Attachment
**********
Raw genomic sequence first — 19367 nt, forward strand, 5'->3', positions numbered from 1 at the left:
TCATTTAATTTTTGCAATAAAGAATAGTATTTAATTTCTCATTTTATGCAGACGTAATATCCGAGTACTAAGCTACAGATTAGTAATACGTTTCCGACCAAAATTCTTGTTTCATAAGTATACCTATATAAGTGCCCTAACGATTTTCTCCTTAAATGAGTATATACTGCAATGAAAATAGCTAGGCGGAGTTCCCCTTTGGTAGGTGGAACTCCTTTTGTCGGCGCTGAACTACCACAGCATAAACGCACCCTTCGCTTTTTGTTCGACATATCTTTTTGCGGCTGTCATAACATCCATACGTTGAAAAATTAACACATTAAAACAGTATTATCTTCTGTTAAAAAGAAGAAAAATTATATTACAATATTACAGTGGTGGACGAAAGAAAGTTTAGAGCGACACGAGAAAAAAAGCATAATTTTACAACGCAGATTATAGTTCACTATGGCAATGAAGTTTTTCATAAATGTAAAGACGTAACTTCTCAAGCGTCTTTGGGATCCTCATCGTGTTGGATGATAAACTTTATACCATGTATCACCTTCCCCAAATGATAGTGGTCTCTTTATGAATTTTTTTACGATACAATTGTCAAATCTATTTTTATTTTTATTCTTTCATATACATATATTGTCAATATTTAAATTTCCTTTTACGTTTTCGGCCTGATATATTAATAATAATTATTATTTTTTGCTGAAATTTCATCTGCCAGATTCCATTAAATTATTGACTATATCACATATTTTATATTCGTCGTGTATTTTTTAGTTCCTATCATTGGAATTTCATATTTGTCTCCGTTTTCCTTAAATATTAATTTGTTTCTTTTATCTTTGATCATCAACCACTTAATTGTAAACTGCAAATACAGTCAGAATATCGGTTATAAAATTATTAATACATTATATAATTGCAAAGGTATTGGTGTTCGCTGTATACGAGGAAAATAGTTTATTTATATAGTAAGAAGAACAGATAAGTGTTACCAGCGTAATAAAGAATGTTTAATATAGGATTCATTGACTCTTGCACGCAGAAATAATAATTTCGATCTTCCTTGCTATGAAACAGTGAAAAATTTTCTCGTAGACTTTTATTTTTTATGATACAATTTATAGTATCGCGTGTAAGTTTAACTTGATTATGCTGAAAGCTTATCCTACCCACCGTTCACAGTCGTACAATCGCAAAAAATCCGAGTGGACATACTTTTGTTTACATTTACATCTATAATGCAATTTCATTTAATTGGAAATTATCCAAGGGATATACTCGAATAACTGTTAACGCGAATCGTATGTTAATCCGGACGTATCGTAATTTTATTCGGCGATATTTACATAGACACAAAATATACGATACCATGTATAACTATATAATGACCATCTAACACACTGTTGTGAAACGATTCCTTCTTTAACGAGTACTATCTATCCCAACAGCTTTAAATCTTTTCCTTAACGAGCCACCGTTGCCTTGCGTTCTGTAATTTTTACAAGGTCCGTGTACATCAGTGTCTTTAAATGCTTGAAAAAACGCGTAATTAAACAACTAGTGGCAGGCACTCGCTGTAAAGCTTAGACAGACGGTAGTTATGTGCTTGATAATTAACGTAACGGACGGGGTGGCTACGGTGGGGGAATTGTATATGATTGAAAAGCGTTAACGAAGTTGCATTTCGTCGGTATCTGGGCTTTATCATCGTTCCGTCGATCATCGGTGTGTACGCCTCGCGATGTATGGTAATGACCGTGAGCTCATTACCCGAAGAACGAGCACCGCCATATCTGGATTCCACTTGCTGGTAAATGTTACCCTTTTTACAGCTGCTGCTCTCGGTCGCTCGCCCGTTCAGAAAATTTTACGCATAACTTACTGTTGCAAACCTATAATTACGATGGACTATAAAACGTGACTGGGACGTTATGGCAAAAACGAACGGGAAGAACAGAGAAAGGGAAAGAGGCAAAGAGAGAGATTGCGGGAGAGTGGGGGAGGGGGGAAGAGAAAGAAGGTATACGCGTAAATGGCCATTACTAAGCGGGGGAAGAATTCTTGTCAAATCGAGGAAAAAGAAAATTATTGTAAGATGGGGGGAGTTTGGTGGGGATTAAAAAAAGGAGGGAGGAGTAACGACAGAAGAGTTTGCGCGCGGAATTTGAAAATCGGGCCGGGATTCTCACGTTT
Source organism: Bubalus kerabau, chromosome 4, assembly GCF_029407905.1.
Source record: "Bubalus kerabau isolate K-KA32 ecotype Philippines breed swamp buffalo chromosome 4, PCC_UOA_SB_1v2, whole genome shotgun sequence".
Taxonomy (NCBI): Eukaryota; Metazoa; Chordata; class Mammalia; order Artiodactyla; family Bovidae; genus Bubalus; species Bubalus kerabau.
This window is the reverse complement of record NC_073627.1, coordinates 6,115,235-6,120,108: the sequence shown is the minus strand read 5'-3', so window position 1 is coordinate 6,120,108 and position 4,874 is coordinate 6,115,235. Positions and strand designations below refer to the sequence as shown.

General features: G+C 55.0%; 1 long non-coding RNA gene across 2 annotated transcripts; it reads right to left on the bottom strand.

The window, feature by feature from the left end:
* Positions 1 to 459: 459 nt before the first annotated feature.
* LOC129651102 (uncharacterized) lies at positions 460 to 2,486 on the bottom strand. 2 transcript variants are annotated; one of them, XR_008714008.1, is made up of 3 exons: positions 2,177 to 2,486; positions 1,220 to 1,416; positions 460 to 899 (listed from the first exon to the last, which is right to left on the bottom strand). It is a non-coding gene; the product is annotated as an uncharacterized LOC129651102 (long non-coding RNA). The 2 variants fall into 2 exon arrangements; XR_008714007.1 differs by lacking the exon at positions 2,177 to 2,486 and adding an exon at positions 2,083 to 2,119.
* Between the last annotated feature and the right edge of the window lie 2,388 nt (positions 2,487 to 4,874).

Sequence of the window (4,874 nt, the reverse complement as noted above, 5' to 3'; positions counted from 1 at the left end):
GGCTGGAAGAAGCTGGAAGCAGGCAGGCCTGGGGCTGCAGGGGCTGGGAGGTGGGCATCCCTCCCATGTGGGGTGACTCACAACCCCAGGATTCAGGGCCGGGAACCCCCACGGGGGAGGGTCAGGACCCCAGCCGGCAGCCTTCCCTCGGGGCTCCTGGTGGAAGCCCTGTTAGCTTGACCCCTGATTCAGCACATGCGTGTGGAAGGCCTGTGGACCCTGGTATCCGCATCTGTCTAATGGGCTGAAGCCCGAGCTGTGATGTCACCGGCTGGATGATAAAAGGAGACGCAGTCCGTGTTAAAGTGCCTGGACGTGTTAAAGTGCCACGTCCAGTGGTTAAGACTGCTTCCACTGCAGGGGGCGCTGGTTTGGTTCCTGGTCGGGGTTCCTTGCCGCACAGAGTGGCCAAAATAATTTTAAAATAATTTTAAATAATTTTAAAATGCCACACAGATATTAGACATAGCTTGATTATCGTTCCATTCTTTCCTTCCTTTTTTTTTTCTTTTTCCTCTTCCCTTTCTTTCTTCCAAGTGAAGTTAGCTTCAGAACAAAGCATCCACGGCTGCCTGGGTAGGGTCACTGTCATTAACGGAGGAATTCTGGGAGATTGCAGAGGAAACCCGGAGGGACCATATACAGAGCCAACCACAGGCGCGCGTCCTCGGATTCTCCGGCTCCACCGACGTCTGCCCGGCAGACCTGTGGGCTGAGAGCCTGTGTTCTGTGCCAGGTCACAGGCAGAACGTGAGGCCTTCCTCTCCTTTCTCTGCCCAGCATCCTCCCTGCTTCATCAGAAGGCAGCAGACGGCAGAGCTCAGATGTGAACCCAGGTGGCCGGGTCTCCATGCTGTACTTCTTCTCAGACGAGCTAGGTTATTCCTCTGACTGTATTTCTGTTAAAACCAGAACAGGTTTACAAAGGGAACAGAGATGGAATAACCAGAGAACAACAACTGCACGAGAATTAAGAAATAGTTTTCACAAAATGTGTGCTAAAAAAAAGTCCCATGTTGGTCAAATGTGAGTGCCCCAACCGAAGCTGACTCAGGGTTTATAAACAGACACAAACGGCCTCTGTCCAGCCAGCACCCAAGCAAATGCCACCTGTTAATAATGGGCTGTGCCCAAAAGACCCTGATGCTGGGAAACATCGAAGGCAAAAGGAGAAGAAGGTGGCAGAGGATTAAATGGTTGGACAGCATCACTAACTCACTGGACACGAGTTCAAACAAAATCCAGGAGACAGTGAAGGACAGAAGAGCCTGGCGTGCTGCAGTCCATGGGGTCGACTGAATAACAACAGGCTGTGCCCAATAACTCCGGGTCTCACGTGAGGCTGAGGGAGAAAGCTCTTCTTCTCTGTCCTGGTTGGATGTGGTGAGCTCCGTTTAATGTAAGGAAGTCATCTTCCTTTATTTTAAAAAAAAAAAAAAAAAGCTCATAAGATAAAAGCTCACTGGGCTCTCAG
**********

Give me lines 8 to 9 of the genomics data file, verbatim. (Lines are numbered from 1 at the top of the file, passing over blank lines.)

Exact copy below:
The window, feature by feature from the left end:
* Positions 1 to 459: 459 nt before the first annotated feature.